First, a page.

The engine over-temperature light is the most concerning warning that can pop up on your car’s dashboard. Allowing your vehicle to overheat even once can have dire consequences, including costly internal engine damage.
You should never ignore the engine temperature warning light. If the light illuminates on your dashboard, you’ll want to pull over and shut off the engine immediately.
What Does the Engine Coolant Over-temperature Alert Mean?
Not all vehicles have an engine temperature warning light (some cars only have a temperature gauge). But for those that do have a light, exactly what the warning looks like will vary by vehicle.
Some cars may warn of an engine over-temperature condition by displaying a string of text in the driver’s information center. Others will turn on an illuminated symbol depicting a thermometer floating in coolant.
Regardless of the warning’s appearance, the message is always the same: Your car’s engine is overheating.
Most modern engines have a normal coolant temperature operating range between 195 and 225 degrees Farenheight. Anything hotter than the peak normal operating temperature is considered to be overheating.
Why is My Coolant Overheating?
Contrary to what Hollywood movies might lead you to believe, cars don’t spontaneously overheat for no reason. In reality, engines overheat when there’s something wrong—and there are many possibilities for what that something might be.
To determine the cause of the overheating condition, you (or your mechanic) will need to do some diagnostic work.
Common Causes for Engine Overheating
If your car is overheating, there’s a good chance you’ll find one or more of the following problems to be the cause:
Leaks Leading to a Low Coolant Level
Your car’s cooling system is an assortment of components and hoses, nearly all of which can develop leaks. Leaks often lead to a low coolant level, resulting in engine overheating.
The thermostat is one of the most important parts of the cooling system. When the engine is below normal operating temperature, the thermostat is closed to prevent coolant from circulating from the engine to the radiator. Keeping the thermostat closed under these conditions allows the engine to warm up more quickly for improved efficiency and performance.
When the engine reaches operating temperature (usually around 195 degrees), the thermostat opens, allowing coolant to flow from the engine to the radiator, then back again. The radiator transfers some of the heat from the coolant to the atmosphere to effectively remove heat from the engine.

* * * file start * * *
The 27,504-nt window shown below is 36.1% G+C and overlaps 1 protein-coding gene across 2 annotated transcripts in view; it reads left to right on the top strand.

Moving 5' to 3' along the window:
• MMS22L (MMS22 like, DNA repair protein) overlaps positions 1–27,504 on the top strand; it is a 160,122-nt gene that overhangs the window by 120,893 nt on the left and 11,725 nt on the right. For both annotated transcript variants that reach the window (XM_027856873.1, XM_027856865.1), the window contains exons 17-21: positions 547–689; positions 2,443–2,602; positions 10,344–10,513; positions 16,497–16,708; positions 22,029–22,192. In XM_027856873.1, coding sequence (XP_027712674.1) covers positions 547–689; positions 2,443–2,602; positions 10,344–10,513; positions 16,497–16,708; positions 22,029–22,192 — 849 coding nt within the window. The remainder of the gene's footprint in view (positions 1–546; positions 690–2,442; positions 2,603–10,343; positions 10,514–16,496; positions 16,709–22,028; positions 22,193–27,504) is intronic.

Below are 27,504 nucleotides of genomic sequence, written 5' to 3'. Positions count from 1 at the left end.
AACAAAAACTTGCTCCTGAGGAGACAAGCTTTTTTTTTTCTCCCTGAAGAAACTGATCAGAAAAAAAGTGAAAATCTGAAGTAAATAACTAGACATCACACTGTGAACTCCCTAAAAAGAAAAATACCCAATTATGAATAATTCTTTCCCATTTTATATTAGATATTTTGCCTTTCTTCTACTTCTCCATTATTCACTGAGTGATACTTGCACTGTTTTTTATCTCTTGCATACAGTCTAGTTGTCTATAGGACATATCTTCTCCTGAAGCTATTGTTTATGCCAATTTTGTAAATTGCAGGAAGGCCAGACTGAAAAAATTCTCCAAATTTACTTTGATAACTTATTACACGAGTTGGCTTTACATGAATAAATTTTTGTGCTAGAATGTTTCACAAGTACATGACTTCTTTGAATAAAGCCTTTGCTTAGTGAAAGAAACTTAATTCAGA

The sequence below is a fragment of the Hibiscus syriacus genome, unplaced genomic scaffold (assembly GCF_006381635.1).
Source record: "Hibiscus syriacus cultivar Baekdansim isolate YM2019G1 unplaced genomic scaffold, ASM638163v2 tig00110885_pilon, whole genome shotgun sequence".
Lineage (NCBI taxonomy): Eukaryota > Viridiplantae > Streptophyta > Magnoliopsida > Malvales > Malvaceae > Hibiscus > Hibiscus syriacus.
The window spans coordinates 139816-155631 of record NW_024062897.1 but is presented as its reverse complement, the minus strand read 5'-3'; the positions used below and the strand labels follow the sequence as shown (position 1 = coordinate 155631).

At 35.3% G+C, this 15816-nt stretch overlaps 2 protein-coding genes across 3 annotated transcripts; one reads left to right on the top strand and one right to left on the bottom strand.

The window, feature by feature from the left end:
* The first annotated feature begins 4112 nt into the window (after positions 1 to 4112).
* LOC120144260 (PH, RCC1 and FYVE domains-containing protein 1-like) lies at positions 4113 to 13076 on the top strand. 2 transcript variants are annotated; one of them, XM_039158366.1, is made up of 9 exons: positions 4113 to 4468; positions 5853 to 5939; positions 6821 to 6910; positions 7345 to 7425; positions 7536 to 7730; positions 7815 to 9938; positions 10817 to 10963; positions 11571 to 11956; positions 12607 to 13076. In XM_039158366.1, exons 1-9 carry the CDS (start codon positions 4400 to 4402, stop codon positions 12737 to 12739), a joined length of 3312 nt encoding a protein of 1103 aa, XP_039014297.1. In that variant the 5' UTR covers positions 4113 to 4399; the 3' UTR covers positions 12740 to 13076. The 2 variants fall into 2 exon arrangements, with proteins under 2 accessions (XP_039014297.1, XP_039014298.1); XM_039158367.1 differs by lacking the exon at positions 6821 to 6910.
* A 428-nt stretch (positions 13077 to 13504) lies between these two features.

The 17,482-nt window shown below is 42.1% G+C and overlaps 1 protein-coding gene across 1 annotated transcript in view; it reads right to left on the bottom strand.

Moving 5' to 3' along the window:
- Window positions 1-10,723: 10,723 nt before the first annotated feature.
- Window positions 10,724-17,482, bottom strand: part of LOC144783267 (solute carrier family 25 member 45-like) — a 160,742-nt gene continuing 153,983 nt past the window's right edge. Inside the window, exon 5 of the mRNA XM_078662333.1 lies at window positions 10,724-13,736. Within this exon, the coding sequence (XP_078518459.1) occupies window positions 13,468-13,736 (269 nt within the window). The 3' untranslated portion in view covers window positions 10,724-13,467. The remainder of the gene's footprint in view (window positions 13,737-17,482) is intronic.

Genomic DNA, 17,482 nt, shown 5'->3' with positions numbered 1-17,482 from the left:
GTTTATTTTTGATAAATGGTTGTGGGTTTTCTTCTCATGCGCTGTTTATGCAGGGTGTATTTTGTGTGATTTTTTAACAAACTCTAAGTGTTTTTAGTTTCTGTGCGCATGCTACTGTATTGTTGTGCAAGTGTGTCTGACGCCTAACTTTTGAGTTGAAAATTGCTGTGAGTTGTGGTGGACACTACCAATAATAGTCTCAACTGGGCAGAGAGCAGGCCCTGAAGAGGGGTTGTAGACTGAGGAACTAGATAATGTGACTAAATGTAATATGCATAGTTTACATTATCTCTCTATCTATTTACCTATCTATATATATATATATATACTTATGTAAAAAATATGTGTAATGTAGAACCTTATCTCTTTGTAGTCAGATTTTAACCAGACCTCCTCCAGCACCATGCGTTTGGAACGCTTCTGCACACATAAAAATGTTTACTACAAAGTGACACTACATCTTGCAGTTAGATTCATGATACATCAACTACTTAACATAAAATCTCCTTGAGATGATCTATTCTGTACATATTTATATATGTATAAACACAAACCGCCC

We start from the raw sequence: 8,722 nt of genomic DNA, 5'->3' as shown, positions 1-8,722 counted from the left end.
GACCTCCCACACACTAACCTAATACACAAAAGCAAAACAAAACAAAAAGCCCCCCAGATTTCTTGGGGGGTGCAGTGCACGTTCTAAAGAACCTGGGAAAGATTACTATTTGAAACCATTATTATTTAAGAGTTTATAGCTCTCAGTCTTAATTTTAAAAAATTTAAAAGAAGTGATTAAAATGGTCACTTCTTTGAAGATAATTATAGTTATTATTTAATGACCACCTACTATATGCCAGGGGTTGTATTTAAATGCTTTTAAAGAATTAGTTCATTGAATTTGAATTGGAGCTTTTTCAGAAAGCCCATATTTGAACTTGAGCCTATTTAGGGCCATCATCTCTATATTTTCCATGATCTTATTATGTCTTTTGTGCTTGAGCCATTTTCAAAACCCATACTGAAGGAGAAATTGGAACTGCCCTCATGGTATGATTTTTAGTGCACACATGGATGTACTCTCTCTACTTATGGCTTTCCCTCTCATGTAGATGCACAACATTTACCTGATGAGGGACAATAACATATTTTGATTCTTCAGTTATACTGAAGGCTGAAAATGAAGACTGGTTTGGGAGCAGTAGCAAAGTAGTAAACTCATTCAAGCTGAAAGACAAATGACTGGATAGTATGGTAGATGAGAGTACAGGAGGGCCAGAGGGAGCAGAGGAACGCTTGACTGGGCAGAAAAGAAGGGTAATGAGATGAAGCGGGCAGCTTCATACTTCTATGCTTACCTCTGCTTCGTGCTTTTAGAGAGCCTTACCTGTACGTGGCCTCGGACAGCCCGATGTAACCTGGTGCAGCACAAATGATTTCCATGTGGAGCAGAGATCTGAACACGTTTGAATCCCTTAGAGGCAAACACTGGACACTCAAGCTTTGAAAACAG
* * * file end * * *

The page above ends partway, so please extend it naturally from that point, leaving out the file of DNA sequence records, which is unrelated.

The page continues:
Like any automotive part, the thermostat can eventually fail. If it fails in the closed position, coolant will not be able to circulate between the engine and the radiator, resulting in the engine overheating.
Faulty Water Pump
Your car’s water pump contains a multi-blade impeller that forces coolant to circulate throughout the cooling system. Most water pumps are driven off of the engine by a drive belt, timing belt, or timing chain.
If the water pump or its drive mechanism fail, coolant will no longer flow properly through the cooling system and the engine will overheat.
Damaged or Obstructed Radiator
The radiator is a heat exchanger that dissipates heat from the hot engine coolant into the atmosphere. When the vehicle is moving down the road, air flows through the front grille and the radiator to remove heat. In situations where the vehicle is idling or moving slowly, one or more fans move air through the radiator.
Over time, the radiator may become damaged or obstructed, leading to engine overheating.
Inoperative Cooling Fan
As is noted above, the radiator relies on a cooling fan to provide airflow when the vehicle is idling or traveling slowly. If that fan isn’t working properly, either due to an internal failure or a circuit problem, the engine will overheat.
Internal Engine Problem
There are a few common internal engine problems—including blown head gaskets, cracked cylinder heads, and cracked engine blocks—that can lead to internal coolant leaks and overheating.
Depending on where the leak is located, the coolant may either enter the engine’s combustion chamber (and get burned) or the lubrication system (and mix with engine oil). Either scenario can lead to a low coolant level and engine overheating.
What Happens if Coolant Gets Too Hot?
Big-time problems can result from engine overheating. Some of the most common consequences of overheating include blown radiators, blown head gaskets, cracked cylinder heads, and cracked blocks.
But there are other major (and costly) problems that can result from overheating, as well. Extreme heat can cause various internal engine components to expand, leading to problems, such as damaged valves and scuffed pistons.
High operating temperatures can also lead to detonation, which can destroy internal engine components.
How Do You Fix Coolant Over Temperature?
If your car’s engine overheating light comes on, you should pull over and shut off the engine immediately. Then, have the car towed to your destination of choice for repair.
Once you have the vehicle in a safe place, you (or your mechanic) will need to diagnose and repair the underlying cause of the overheating concern. Do not drive the car until the problem is fixed.
Any information provided on this Website is for informational purposes only and is not intended to replace consultation with a professional mechanic.